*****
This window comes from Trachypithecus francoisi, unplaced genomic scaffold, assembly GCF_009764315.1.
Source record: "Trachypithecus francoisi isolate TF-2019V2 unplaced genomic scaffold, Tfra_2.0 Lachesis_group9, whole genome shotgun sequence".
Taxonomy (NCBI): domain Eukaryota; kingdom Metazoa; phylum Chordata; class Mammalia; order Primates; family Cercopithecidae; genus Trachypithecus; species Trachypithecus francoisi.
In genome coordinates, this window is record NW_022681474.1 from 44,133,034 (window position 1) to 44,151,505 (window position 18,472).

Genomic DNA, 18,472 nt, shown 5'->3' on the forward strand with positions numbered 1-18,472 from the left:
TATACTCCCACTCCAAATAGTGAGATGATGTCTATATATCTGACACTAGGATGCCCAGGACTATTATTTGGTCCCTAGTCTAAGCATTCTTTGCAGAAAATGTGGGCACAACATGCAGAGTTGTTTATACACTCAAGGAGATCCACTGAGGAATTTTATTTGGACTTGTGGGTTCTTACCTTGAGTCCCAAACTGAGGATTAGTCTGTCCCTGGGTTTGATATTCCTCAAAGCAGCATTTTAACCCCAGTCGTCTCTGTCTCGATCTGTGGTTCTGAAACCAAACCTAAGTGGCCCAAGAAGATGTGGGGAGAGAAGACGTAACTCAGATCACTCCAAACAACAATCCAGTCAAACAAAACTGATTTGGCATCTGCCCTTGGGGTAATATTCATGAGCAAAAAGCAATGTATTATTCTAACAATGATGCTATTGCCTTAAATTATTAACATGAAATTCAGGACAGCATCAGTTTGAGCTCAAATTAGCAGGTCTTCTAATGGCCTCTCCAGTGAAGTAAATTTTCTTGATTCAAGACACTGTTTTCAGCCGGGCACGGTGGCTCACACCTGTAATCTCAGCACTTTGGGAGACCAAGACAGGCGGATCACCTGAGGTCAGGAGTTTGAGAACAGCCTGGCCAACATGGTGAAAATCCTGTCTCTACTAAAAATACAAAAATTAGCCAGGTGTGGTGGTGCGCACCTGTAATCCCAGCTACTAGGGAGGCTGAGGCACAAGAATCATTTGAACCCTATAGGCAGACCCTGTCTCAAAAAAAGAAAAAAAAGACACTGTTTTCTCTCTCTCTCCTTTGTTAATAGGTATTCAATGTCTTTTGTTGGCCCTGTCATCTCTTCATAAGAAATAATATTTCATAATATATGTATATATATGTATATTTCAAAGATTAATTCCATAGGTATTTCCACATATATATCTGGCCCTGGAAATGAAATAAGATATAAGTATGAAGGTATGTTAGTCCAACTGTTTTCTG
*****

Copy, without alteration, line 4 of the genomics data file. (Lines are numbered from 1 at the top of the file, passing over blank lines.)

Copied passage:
In genome coordinates, this window is record NW_022681474.1 from 44,133,034 (window position 1) to 44,151,505 (window position 18,472).